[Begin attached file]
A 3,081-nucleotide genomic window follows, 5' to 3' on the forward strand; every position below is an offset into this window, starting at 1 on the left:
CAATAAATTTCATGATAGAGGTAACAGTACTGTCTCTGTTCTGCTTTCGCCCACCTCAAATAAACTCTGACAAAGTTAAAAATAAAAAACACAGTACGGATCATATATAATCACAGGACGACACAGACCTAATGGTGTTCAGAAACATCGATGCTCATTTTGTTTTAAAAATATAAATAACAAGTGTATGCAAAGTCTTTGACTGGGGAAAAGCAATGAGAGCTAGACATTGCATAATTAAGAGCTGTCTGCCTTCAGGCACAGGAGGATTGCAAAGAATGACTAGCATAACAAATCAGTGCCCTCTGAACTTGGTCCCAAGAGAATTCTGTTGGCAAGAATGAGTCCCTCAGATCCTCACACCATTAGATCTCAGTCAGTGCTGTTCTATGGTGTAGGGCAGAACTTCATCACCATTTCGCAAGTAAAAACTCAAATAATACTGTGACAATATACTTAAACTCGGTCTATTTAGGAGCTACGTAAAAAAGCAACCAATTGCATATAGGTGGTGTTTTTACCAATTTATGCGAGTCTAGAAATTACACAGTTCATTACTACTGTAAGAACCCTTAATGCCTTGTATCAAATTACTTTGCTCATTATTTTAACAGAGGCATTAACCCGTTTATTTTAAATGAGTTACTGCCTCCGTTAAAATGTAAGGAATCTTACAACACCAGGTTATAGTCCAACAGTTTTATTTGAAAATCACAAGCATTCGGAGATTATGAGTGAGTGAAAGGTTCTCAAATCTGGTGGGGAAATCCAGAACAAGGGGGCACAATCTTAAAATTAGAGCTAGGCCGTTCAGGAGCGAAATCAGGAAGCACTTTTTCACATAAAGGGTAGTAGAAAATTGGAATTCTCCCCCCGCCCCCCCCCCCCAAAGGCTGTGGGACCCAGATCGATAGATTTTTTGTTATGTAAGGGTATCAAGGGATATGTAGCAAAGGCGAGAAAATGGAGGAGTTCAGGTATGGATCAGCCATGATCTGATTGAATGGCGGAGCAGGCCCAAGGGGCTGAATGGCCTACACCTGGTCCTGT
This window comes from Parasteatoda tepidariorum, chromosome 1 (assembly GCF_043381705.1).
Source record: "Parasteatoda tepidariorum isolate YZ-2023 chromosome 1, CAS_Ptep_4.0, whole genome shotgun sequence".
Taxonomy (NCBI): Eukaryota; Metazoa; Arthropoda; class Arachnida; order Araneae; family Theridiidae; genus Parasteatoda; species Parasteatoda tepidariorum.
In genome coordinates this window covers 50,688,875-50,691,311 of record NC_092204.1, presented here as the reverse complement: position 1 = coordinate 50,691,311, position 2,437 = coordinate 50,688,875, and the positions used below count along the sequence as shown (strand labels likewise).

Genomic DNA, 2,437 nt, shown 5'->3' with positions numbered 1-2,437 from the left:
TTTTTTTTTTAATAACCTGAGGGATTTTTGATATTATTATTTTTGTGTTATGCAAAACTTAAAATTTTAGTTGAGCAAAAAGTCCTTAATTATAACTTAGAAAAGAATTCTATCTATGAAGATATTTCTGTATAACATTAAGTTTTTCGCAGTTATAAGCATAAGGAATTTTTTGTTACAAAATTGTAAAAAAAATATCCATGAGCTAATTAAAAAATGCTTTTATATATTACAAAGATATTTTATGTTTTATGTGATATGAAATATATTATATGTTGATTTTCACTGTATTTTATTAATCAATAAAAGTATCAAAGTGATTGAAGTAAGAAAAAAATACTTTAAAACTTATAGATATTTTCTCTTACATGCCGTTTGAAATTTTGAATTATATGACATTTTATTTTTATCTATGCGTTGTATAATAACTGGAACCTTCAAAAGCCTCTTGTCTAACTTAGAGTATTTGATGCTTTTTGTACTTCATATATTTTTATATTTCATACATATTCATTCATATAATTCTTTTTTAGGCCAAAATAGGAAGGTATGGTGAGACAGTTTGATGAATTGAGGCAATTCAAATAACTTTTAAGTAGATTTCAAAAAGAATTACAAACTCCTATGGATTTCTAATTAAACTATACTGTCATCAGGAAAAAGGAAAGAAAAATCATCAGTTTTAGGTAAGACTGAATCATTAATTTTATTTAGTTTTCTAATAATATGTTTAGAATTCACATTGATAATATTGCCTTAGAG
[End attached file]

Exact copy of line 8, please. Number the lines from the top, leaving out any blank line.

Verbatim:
TTTTTTTTTTAATAACCTGAGGGATTTTTGATATTATTATTTTTGTGTTATGCAAAACTTAAAATTTTAGTTGAGCAAAAAGTCCTTAATTATAACTTAGAAAAGAATTCTATCTATGAAGATATTTCTGTATAACATTAAGTTTTTCGCAGTTATAAGCATAAGGAATTTTTTGTTACAAAATTGTAAAAAAAATATCCATGAGCTAATTAAAAAATGCTTTTATATATTACAAAGATATTTTATGTTTTATGTGATATGAAATATATTATATGTTGATTTTCACTGTATTTTATTAATCAATAAAAGTATCAAAGTGATTGAAGTAAGAAAAAAATACTTTAAAACTTATAGATATTTTCTCTTACATGCCGTTTGAAATTTTGAATTATATGACATTTTATTTTTATCTATGCGTTGTATAATAACTGGAACCTTCAAAAGCCTCTTGTCTAACTTAGAGTATTTGATGCTTTTTGTACTTCATATATTTTTATATTTCATACATATTCATTCATATAATTCTTTTTTAGGCCAAAATAGGAAGGTATGGTGAGACAGTTTGATGAATTGAGGCAATTCAAATAACTTTTAAGTAGATTTCAAAAAGAATTACAAACTCCTATGGATTTCTAATTAAACTATACTGTCATCAGGAAAAAGGAAAGAAAAATCATCAGTTTTAGGTAAGACTGAATCATTAATTTTATTTAGTTTTCTAATAATATGTTTAGAATTCACATTGATAATATTGCCTTAGAG